Out­side groups have also jumped at the chance to mo­bil­ize and per­fect their own turnout op­er­a­tions be­fore try­ing them out on big­ger races. Greg Moore, the state dir­ect­or for Amer­ic­ans for Prosper­ity in New Hamp­shire, says AFP has phone-banked, gone door-to-door, and sent out mail­ers in hopes of drum­ming up turnout for the spe­cial elec­tion. The group tried a phone-bank­ing and door-to-door mod­el in the April 28 spe­cial elec­tion for the 13th dis­trict and claims turnout jumped from the typ­ic­al 6 per­cent to 12 per­cent. For out­side groups, any elec­tion is a chance to col­lect voter in­form­a­tion that’ll come in handy later.

“We can really work on our field pro­gram and de­vel­op best prac­tices,” Moore says. “It’s an op­por­tun­ity to see what kind of lift we can get.”

Of course, a high-pro­file race also at­tracts an­oth­er level of cam­paign shenanigans. Thursday, a prank­ster—a former so­cial-me­dia cam­paign work­er for Mann—sent re­leases to news or­gan­iz­a­tions claim­ing that Dean-Bailey was drop­ping out be­cause she had con­cerns over her course load at school. The former staffer had not worked for Mann for sev­er­al weeks, and Mann sent out a state­ment dis­tan­cing her­self from the in­cid­ent. But the prank is just an­oth­er re­mind­er of how much more seems to be at stake in an elec­tion where ex­perts ex­pect just 1,000 voters to turn out.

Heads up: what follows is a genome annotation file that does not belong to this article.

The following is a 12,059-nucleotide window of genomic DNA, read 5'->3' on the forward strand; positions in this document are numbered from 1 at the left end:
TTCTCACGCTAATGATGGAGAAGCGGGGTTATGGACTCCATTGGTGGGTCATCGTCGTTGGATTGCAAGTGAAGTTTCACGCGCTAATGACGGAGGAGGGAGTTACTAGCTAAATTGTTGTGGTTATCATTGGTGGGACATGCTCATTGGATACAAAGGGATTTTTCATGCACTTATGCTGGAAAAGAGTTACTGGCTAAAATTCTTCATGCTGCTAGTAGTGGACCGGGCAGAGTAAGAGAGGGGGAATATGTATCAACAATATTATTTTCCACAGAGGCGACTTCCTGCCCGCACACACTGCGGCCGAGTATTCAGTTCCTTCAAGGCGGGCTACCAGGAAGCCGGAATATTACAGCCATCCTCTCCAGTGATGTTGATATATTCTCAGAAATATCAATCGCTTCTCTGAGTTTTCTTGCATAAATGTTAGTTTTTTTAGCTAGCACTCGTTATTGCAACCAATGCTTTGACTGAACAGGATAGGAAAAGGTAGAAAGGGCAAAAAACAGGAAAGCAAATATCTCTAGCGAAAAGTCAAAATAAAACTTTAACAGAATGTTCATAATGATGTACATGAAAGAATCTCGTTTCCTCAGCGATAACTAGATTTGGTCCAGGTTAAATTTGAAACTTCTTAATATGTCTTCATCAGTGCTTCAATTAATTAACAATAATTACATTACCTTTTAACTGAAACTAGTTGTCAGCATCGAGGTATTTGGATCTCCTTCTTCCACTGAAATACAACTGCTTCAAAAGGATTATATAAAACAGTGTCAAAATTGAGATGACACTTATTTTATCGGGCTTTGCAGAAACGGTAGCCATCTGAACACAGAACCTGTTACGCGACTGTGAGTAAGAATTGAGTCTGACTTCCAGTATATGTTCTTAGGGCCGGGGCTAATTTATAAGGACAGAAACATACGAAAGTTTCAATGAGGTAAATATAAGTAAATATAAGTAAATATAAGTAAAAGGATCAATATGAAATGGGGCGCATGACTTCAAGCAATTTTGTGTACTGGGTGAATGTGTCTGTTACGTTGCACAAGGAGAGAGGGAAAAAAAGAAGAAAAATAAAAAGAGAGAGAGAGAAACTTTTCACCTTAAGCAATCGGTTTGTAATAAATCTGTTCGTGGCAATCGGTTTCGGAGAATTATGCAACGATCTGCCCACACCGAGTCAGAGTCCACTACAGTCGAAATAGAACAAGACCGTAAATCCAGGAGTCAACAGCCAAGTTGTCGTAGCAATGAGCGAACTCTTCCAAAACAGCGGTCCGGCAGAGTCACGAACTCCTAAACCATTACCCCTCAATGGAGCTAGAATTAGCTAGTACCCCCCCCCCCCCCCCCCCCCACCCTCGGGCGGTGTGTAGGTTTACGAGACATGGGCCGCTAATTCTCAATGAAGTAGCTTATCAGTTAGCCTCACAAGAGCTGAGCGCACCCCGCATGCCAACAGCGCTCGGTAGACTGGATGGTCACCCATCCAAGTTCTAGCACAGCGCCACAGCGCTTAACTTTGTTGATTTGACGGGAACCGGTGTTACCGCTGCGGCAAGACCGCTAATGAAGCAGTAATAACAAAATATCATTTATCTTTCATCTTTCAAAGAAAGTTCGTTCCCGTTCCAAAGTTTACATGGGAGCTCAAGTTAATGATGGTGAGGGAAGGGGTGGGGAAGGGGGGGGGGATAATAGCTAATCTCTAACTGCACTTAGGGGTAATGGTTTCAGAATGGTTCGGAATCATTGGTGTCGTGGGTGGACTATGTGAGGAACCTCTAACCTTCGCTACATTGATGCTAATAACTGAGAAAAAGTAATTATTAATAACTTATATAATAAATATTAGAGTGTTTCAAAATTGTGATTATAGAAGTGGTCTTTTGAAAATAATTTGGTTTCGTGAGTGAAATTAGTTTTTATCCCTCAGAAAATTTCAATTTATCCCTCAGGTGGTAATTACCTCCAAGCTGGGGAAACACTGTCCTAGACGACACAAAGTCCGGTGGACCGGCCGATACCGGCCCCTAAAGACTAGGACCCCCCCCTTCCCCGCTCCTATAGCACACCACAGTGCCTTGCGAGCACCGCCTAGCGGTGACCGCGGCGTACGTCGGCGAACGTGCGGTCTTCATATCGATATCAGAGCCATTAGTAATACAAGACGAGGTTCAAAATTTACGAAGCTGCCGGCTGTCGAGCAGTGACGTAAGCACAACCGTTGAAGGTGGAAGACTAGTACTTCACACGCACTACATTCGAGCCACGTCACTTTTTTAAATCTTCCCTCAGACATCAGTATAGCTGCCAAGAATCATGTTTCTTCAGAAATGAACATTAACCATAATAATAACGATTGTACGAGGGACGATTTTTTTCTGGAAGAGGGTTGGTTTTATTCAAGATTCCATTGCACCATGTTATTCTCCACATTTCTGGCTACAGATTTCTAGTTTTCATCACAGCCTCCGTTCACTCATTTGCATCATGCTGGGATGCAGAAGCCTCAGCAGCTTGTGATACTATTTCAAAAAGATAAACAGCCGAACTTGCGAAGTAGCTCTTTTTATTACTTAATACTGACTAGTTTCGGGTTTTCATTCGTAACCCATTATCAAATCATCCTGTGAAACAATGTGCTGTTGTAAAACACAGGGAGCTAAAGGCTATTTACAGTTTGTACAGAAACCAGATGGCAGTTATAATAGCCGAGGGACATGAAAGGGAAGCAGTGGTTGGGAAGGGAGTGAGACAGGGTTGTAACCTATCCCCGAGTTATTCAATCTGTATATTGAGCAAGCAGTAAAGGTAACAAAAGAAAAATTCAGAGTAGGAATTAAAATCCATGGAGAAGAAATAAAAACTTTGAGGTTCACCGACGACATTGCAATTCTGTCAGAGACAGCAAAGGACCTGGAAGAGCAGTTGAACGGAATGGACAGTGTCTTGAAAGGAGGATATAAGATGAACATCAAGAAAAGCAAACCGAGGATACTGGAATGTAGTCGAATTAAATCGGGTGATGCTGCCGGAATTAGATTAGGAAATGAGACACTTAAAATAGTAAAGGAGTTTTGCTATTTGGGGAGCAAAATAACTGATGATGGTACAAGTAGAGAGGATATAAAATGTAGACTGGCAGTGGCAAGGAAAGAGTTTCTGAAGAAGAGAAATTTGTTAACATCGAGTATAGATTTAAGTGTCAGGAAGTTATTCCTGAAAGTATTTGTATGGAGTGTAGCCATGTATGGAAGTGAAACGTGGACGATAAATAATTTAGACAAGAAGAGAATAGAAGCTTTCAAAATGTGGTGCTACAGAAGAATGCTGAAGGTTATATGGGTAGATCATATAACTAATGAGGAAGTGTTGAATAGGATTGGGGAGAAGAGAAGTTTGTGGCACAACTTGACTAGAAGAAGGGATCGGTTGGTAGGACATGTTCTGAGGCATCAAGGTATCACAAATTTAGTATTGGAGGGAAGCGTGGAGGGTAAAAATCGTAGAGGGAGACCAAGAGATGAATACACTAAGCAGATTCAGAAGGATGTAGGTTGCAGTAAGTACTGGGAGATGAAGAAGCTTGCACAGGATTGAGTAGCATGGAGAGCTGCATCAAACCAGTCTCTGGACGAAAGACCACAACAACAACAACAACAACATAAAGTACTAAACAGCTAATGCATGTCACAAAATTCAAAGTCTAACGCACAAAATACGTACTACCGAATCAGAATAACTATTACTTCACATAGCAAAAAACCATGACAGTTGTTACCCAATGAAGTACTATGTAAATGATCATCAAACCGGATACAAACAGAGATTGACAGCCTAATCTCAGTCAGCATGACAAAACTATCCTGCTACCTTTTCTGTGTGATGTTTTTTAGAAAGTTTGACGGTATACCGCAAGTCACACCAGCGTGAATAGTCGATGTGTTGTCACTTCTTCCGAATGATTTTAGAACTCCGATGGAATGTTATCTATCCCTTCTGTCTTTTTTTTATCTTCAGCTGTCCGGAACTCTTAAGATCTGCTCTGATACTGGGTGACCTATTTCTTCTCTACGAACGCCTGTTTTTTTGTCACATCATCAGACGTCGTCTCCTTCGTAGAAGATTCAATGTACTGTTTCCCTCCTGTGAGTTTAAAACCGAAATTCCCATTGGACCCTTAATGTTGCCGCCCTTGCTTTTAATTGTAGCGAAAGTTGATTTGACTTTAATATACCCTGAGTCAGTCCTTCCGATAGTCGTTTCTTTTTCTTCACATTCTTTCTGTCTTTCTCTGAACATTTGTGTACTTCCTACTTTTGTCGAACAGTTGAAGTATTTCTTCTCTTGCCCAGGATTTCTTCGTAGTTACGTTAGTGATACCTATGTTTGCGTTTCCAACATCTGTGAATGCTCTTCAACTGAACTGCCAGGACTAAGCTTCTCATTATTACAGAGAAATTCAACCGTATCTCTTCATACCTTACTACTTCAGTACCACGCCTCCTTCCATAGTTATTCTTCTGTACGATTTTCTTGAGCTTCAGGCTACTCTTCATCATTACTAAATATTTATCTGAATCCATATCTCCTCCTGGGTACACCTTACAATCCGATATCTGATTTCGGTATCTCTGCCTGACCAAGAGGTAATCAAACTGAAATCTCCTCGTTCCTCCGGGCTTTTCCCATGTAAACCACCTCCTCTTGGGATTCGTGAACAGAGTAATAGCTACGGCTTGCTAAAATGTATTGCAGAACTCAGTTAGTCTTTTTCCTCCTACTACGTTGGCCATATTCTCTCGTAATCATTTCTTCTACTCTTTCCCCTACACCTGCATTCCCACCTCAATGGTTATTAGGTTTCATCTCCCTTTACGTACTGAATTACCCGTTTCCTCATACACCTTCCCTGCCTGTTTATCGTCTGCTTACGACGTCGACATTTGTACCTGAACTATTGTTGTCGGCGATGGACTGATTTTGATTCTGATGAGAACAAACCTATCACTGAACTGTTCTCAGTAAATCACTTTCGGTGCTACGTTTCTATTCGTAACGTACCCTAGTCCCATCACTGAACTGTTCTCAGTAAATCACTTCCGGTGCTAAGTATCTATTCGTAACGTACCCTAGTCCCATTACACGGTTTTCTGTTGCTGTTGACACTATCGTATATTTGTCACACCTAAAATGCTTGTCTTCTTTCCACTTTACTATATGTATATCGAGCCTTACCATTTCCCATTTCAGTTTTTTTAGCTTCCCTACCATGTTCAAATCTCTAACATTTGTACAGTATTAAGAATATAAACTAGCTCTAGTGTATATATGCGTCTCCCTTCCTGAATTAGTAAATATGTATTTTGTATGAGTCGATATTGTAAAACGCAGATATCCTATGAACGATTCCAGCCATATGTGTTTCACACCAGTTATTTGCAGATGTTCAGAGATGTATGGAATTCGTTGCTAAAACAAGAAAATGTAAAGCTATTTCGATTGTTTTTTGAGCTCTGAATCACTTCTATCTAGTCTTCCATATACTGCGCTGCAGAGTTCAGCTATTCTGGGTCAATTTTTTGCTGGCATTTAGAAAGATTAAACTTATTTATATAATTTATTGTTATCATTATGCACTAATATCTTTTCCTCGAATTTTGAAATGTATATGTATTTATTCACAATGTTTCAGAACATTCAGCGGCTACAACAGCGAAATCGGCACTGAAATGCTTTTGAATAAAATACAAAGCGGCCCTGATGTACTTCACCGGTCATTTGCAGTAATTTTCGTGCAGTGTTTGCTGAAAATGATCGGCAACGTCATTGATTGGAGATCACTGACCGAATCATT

If Mann wins, the Demo­crat­ic Party of New Hamp­shire says it would prove voters know that “the Re­pub­lic­an can­did­ate in the Rock­ing­ham-32 spe­cial elec­tion is yet an­oth­er de­votee to the back­ward Koch Broth­ers agenda that would turn back the clock on New Hamp­shire wo­men and drastic­ally cut crit­ic­al eco­nom­ic pri­or­it­ies in­clud­ing high­er edu­ca­tion, main­tain­ing roads and bridges, and caring for the state’s seni­ors and most vul­ner­able cit­izens.”

But if Dean-Bailey wins, Re­pub­lic­ans say, it is a clear in­dic­a­tion that mo­mentum is mov­ing in their dir­ec­tion ahead of the pres­id­en­tial elec­tion.

Of course, there is an­oth­er ex­plan­a­tion for either vic­tory.

“In a va­cu­um, this race looks big­ger than it really is,” says Rath. “It tells you which of these can­did­ates is bet­ter. That is all. It doesn’t tell us much about the Re­pub­lic­an Party.”